The third and final full day of the winter meetings are almost in the books, and I have to say, aside from the big Chris Sale trade and a few other signings and trades, this has been about as quiet a winter meetings in regards to rumors and news as I have ever seen.
Such is the problem when you do not have very many big name free agent pitchers on the free agent market and you have a repressed market for the position players because it is saturated with outfielders and first baseman. A lot of players like to have deals in place before Christmas, so if there is little news over the final hours of the winter meetings then we could surely be in for a lot of rumors and news over the next two weeks.
The Offseason Plan
Like I was saying with the news and rumors, things have been as quiet on the Indians front as I have ever seen. Normally, they are tied to many different players throughout the winter meetings, and most of them low cost budget fits. But that has not been the case as besides the Edwin Encarnacion talk and their meetings with Mike Napoli, Mark Trumbo and some other first base/DH types they are considering, they have been linked to no one at any other position.
Not a single reliever or outfielder to fill those areas of need on the roster. Not a single rehabbing veteran starter to add to their rotation depth. Not a single minor league contract option to bring depth options for the infield, outfield and pitching staff. Nothing.
Now, this could be two-fold.
On one hand, the Indians needs are very well defined. This is a very complete team at the moment with a five-man rotation that is set, a backend of the bullpen that is set, and a lineup with five proven All Star caliber players along with a solid platoon option in center and right field and a good defensive catching tandem. So, the Indians do not have a lot of needs to fill, and thus, they may not be in on a lot of guys at the moment.
On the other hand, the Indians are 100% focused at the moment on adding a first base-DH type. With a saturated market they look certain to get *someone* who is as good or better than Mike Napoli – be it a return of Napoli or an upgrade in the form of Mark Trumbo or Edwin Encarnacion. With that in mind, they are pulling out all the stops and leaving no stone unturned in their pursuit of a first base-DH option.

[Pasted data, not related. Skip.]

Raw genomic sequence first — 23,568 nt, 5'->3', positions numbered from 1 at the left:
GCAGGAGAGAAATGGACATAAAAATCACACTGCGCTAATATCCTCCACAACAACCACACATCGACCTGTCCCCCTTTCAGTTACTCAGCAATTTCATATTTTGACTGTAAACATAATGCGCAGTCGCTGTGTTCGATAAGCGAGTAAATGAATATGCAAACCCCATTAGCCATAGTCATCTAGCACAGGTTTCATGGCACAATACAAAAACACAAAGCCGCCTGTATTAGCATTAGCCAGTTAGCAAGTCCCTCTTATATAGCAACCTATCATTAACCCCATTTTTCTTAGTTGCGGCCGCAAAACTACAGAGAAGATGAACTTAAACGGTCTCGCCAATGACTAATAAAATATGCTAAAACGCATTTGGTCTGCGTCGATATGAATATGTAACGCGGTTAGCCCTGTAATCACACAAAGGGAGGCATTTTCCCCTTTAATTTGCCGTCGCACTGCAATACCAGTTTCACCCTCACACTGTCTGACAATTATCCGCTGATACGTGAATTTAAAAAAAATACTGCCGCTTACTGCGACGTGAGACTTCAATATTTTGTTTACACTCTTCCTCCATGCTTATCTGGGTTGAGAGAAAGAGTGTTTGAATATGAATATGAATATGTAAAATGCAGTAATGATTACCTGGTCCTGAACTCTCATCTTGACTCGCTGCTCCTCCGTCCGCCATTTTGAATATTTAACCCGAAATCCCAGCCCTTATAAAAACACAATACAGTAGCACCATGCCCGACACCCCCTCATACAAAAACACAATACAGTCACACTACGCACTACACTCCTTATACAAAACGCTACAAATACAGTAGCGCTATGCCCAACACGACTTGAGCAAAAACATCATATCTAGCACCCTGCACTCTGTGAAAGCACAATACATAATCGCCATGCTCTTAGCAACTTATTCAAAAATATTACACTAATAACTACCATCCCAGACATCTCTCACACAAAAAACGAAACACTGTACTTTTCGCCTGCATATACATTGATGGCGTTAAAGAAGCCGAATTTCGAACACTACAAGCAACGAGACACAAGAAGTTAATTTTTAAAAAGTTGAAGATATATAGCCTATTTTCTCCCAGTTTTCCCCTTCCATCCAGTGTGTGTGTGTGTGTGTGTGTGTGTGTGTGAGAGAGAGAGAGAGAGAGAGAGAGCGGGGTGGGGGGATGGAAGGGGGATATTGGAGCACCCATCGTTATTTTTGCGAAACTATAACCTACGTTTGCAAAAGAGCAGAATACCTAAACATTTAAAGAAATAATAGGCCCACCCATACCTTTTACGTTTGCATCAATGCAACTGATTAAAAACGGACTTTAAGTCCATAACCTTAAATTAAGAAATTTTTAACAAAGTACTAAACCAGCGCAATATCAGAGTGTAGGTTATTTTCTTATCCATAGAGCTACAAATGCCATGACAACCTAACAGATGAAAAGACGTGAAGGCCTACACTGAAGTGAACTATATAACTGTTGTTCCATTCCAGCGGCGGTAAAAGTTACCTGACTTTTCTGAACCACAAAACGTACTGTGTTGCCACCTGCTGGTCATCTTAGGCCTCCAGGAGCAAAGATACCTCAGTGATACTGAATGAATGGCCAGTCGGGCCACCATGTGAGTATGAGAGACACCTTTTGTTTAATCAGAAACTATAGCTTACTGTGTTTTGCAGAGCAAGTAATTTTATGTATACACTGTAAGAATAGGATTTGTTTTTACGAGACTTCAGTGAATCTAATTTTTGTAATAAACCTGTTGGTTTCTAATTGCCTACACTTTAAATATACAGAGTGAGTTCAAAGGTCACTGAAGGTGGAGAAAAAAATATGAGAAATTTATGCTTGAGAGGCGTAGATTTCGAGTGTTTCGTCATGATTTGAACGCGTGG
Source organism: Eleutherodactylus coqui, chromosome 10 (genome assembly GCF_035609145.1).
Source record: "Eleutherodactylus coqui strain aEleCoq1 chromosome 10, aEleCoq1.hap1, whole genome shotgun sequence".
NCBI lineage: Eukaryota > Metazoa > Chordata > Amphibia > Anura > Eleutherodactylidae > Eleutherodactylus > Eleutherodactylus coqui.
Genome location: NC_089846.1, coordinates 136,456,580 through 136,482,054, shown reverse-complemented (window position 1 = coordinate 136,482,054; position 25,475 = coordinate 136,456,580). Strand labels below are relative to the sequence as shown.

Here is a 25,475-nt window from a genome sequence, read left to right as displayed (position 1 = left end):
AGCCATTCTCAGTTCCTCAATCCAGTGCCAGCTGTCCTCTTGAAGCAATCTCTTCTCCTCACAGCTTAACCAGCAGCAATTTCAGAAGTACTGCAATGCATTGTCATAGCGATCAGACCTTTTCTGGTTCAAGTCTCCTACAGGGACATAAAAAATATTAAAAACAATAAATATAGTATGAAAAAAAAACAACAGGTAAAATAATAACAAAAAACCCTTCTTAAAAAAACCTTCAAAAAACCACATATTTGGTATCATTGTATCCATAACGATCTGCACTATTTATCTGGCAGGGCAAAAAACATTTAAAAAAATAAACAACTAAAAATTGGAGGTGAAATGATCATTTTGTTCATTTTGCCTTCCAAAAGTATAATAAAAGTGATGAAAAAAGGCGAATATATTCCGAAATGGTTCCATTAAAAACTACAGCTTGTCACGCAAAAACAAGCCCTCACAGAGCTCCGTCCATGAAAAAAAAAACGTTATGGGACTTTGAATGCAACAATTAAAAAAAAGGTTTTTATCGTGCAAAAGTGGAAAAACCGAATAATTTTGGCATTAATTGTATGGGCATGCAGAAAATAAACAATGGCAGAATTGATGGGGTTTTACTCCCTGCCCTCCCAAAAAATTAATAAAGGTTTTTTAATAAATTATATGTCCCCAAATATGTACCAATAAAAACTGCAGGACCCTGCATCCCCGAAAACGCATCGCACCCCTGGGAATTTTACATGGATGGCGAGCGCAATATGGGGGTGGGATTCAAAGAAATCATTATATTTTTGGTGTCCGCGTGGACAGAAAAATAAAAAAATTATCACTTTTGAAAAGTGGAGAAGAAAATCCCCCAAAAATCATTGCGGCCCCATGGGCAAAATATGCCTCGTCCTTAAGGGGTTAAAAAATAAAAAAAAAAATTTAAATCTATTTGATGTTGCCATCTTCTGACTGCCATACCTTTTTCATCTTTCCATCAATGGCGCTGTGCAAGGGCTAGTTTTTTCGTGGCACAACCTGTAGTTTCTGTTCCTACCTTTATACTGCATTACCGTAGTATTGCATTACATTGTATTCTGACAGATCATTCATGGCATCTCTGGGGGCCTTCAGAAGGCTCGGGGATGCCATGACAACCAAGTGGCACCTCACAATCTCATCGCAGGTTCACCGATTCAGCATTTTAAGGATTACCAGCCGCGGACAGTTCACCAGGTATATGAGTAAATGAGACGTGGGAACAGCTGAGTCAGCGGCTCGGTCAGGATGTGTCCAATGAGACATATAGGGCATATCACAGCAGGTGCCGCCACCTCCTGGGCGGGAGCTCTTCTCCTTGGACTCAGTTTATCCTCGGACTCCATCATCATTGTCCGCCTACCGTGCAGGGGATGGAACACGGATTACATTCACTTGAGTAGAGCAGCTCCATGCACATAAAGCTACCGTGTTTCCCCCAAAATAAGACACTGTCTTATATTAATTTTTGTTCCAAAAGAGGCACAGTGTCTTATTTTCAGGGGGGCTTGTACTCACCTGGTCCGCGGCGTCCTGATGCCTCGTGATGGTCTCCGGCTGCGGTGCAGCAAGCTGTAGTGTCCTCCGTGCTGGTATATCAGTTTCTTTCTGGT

The Indians very much need a proven left-handed reliever and is a need I expect them to address later this offseason. They could also use a short-term upgrade in center field, but that is something they may not be hard-pressed to address now and may wait to reassess until midseason and see how Tyler Naquin and Abraham Almonte do and if the need is still there then explore the trade market at the trade deadline or consider a promotion of someone like Bradley Zimmer or Greg Allen if they are deemed ready. And the roster depth through minor league deals should continue to flow in all throughout the next several weeks leading into spring training.
So right now the focus is solely on getting that right-handed bat.
The Indians saw the impact that getting a big bat in the middle of the order had this past season. Not only with the power and production that Napoli showed, but how settling the cleanup spot helped others relax and perform at or above their abilities.
Preparing for loss of Santana
Another thing to consider is that this is Carlos Santana’s final year under contract as he will be a free agent after the 2017 season. With the new CBA in place and taking effect for free agents next offseason, Santana and other to-be free agents should see a pretty good pay day in a market that is no longer repressed by the qualifying offer where teams had to forfeit first round picks to sign them. The Indians will still get a pick, but now teams will be free to sign who they want with no worry about losing such a high level pick as many teams have no problem losing a second or third round pick to sign a free agent.
If Santana just performs to his average season which would be a .247 average, .365 on-base percentage, 24 homers, 81 RBI and .809 OPS, he is going to see a good pay day as a 30-year old entering the market. He should have no problem getting a deal of at least four or five years and for $15-18M per year. Such a deal will be hard for the Indians to consider giving him, especially with him wanting to test the free agent market and the Indians not wanting to be held hostage by such a situation.
This means the Indians need to not only look to add a first base-DH option for this coming season to fill the void left by Napoli’s departure, but they also need that first base-DH option to be someone who is here beyond this season to give them some certainty at a position they have limited options at right now beyond 2017. Also, considering how the market will shift back to higher value contracts next offseason, this offseason represents the last time the Indians have an opportunity to work in such a repressed market.
Focusing on First Base
This is why the Indians are so focused on first base this offseason and why they are entertaining high profile options like Edwin Encarnacion, Mark Trumbo and others. They not only have a little extra spending cash from their deep postseason run, but with a saturated market that is also repressed, they have a chance to get a stud cleanup hitter for .60-.75 cents on the dollar, maybe even less.
Such an opportunity probably won’t come their way again and they probably realize that.